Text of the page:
University of Southern California
Credit: Susanica Tam, USC
Hispanic immigrant and African American men work in jobs with the highest risk of injury, according to a new study of workplace injuries and disability.
“We found that their risk was higher even when we accounted for education and other demographic characteristics,” said lead author Seth Seabury, director of the Keck-Schaeffer Initiative for Population Health at the USC Schaeffer Center for Health Policy and Economics and Keck School of Medicine of USC. “Disparities in economic opportunities for minorities lead them to take more hazardous jobs that raise their risk of injury and disability.”
For the study published in the February edition of Health Affairs, USC researchers found that men ages 18 to 64 who are Hispanic immigrants have the highest average workplace injury rate at 13.7 per 1,000 workers, followed by African American men (more than 12), and U.S.-born Hispanic men (nearly 12), white men (11.8), and Asian Americans (nearly 10). Other ethnicities have a rate of around 11 per 1,000 workers.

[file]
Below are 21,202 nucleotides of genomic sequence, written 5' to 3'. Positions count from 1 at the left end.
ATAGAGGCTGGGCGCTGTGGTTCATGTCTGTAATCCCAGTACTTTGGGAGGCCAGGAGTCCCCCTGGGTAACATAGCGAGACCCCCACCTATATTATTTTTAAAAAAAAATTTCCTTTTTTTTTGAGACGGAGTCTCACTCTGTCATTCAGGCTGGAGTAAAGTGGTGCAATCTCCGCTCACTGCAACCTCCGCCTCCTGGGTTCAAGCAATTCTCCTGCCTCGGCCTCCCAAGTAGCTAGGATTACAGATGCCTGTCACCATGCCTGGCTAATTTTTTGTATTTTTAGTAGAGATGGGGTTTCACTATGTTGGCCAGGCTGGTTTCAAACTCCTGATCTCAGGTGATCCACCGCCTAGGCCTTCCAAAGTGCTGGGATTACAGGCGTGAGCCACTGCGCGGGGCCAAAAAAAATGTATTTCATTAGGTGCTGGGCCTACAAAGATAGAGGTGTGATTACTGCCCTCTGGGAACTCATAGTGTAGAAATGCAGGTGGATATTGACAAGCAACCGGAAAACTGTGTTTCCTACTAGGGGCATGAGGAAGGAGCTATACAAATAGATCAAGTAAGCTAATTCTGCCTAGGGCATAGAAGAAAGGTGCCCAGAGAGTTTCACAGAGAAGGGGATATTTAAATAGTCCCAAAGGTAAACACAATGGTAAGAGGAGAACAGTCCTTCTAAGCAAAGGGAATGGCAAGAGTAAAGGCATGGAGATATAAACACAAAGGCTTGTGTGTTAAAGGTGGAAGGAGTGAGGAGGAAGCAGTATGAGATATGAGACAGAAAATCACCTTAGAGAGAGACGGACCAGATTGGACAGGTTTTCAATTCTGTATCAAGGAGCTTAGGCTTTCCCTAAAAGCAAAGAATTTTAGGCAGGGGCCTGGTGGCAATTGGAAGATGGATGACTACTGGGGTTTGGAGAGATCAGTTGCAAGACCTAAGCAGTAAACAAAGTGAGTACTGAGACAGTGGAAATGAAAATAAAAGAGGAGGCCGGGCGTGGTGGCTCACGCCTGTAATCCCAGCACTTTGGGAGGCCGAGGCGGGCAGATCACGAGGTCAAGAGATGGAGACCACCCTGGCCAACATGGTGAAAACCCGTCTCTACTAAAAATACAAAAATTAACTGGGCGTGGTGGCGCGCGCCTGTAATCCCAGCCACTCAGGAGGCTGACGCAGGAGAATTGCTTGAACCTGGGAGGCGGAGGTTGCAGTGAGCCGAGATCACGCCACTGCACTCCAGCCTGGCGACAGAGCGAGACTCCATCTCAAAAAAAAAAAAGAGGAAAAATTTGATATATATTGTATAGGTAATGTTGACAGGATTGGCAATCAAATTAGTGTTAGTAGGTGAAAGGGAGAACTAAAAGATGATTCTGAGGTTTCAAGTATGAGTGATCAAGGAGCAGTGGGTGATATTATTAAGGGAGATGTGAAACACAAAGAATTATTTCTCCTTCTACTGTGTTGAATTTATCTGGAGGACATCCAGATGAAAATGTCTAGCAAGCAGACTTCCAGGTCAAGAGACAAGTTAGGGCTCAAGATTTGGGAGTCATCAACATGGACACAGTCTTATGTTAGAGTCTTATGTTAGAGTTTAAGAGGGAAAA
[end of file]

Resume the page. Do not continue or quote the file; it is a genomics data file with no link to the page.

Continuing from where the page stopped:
The researchers from USC Schaeffer Center, the Keck School of Medicine at USC and Boston University analyzed two sets of data that had similar demographic characteristics. One set, from the U.S. Census Bureau’s American Community Survey from 2006 to 2013, included 11.6 million respondents. The other, the Survey of Income and Program Participation by the federal Bureau of Labor Statistics for years 1996, 2001, 2004 and 2008, included 198,000 respondents.
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